The River Cities' Reader begins its 25th year of publishing this Fall. With the domination of big social media, independent publishers like the Reader must establish a direct transactional relationship with its readership, or perish.

Over the decades, our readers and advertisers have repeatedly told us how important the locally-owned Reader, and its coverage, are to the Quad Cities' vitality and culture.

It's often what has kept us going.

2017 Misssippi Vallery Blues Festival Downtown Davenport, Iowa

The River Cities' Reader begins its 25th year of publishing this Fall. With the domination of big social media, independent publishers like the Reader must establish a direct transactional relationship with its readership, or perish.

Over the decades, our readers and advertisers have repeatedly told us how important the locally-owned Reader, and its coverage, are to the Quad Cities' vitality and culture.

It's often what has kept us going.

No matter what age we are when we lose our parents, we are always children in our grief. Letting go is a swirling confusion of acceptance, relief any suffering is over, and overwhelming sadness that such an important part of ourselves is missing, no longer accessible. This holds true for our beloved father, Paul McCarthy Jr., who passed on Mother's Day, May 14, at age 82, after several years of struggling with heart disease. And even though his passing was imminent, losing him brought a crushing emptiness.

Using non-farm jobs data from the Illinois Department of Employment Security, over 120,000 net jobs have been added in Illinois since February of 2015, the first full month of Rauner's term in office.

But most of those jobs were gained in 2015, when 83,400 jobs were added

Governor Bruce Rauner has said for the past several days that he’s open to just about any sort of compromise in order to get school funding reform signed into law.

Chicago has vast property wealth and the largest population by far in Illinois. But it also has a large amount of that property wealth locked up in Tax Increment Financing districts.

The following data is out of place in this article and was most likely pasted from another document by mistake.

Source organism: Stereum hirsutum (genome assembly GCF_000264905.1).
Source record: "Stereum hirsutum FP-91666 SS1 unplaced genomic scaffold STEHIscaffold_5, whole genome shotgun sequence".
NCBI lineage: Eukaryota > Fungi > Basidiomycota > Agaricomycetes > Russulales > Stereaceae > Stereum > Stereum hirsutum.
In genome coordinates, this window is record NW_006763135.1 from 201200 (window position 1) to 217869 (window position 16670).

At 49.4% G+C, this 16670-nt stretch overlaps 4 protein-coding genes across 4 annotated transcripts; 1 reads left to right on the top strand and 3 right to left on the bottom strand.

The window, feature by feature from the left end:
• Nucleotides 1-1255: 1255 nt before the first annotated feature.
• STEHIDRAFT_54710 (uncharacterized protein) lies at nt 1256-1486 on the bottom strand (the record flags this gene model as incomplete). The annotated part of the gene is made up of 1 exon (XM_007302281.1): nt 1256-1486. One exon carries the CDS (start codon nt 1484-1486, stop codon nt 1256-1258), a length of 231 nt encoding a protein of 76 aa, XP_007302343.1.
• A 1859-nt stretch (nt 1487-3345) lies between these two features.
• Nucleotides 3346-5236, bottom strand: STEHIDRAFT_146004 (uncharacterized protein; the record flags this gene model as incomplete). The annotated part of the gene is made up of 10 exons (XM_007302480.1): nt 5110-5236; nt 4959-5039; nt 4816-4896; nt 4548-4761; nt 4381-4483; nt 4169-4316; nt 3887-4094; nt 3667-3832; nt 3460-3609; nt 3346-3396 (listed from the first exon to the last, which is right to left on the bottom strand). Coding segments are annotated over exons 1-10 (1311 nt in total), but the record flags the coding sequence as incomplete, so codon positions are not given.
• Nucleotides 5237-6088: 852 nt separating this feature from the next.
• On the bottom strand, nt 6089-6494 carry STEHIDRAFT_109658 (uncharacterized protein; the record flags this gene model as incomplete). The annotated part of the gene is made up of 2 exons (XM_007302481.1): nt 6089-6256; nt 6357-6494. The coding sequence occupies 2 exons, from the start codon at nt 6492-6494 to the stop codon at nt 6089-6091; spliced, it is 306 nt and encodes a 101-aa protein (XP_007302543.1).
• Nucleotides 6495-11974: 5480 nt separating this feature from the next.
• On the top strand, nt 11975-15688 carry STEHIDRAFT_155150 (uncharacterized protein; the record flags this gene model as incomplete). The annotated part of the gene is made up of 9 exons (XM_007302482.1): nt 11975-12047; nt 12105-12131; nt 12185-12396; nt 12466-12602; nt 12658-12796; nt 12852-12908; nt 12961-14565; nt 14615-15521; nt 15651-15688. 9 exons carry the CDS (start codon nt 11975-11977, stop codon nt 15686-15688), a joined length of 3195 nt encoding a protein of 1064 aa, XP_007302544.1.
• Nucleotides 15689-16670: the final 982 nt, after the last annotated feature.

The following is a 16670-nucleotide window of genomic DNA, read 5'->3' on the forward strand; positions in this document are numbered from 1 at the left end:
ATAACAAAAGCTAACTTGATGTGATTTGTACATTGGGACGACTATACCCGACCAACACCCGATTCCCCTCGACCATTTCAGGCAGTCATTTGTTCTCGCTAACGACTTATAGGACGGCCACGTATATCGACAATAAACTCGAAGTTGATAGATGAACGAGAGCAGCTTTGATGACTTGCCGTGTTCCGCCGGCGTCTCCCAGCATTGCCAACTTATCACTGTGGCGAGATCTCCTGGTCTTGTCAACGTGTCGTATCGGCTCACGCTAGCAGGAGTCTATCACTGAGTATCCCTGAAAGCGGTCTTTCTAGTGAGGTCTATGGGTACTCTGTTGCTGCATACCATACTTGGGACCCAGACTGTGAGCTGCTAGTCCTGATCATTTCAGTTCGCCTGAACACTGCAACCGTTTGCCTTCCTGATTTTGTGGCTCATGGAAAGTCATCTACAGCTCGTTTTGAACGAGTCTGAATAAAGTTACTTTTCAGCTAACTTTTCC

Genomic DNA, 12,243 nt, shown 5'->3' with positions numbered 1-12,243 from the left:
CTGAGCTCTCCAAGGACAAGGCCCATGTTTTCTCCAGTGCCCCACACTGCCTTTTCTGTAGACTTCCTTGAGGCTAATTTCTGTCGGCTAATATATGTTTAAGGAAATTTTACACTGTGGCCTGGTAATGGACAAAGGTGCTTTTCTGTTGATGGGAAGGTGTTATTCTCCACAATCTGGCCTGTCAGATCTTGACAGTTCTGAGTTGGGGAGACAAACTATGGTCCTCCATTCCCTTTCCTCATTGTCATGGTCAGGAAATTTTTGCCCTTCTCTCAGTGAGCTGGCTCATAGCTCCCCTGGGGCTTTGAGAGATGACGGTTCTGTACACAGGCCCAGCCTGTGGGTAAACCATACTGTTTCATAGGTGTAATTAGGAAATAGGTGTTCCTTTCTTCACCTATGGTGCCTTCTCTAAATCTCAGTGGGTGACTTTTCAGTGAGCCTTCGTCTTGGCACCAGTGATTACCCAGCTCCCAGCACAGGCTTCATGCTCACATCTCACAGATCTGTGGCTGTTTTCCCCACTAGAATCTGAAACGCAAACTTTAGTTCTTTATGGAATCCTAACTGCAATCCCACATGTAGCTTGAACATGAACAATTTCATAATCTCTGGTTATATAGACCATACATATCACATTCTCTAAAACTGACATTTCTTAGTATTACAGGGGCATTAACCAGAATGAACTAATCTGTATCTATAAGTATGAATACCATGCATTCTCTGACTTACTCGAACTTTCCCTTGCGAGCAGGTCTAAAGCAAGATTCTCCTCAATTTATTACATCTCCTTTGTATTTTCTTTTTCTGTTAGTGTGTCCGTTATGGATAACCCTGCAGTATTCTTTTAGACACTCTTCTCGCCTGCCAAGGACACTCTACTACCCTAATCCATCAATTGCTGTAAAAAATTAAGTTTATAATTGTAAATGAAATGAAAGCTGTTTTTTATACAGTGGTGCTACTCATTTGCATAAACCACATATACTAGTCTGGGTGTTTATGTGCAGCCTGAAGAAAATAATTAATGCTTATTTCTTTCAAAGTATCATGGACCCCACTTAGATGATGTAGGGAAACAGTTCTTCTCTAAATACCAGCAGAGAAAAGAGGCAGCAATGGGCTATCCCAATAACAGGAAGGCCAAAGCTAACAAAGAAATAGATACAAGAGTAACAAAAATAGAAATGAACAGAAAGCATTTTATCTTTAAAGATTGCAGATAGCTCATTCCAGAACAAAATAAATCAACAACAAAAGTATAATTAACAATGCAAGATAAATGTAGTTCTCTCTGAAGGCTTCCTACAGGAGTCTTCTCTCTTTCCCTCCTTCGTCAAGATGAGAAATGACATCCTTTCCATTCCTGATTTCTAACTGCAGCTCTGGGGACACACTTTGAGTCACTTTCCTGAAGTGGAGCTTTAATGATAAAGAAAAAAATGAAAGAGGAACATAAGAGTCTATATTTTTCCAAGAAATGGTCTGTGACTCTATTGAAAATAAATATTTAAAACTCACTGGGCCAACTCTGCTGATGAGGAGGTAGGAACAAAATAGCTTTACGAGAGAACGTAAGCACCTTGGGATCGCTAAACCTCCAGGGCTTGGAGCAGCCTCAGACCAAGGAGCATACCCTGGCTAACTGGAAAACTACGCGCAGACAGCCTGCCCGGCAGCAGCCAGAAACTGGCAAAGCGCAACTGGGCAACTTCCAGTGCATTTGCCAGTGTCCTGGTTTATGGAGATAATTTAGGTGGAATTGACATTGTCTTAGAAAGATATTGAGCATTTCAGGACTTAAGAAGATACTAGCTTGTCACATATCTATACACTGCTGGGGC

Your article on education funding was one of the most thorough and accurate analyses of the funding problem and the competing bills that I’ve seen.

The only quibble I had with the piece was the reference to a “poison pill” in the budget requiring school funding to be “evidence-based.” Although that provision was included in the budget bill that ultimately passed the General Assembly (see page 433 of the PDF version of the enrolled SB6), that identical language was included in the Republicans’ “Capitol Compromise” budget proposal, SB2214, which the Democrats had no hand in drafting. I’d refer you to page 533 of that bill for the reference to “Evidence-Based Funding.”

The education-funding-reform bill that passed the House and Senate in May and was finally sent to Governor Bruce Rauner on July 31 was the product of four years of research, endless listening tours, and lots of hard bargaining.

But when Rauner issued his amendatory veto of Senate Bill 1 last week, he introduced a bunch of new ideas that had never been on the table, including during endless discussions among members of his own education-funding-reform commission.

Jeff Sessions in 2016.

Amidst growing outcry against civil asset forfeiture, Attorney General Jeff Sessions announced the Justice Department’s new directive focused on increasing the practice.

The battle plan to kill the Democrats’ education-funding-reform bill (Senate Bill 1) that was plotted before Governor Bruce Rauner’s infamous staff purge in early July – and which still appears to be mostly operative – actually anticipated low special-session turnout, because there likely wouldn’t be much of anything to vote on. Rauner’s folks figured that the Democrats would wait a while before lifting the parliamentary brick off the education-funding-reform bill – the better to foment a crisis atmosphere as the clock ticks down to schools reopening after summer break.

So legislators not showing up for session will likely only amplify the governor’s contention that the majority party isn’t interested in preventing a crisis and funding schools.

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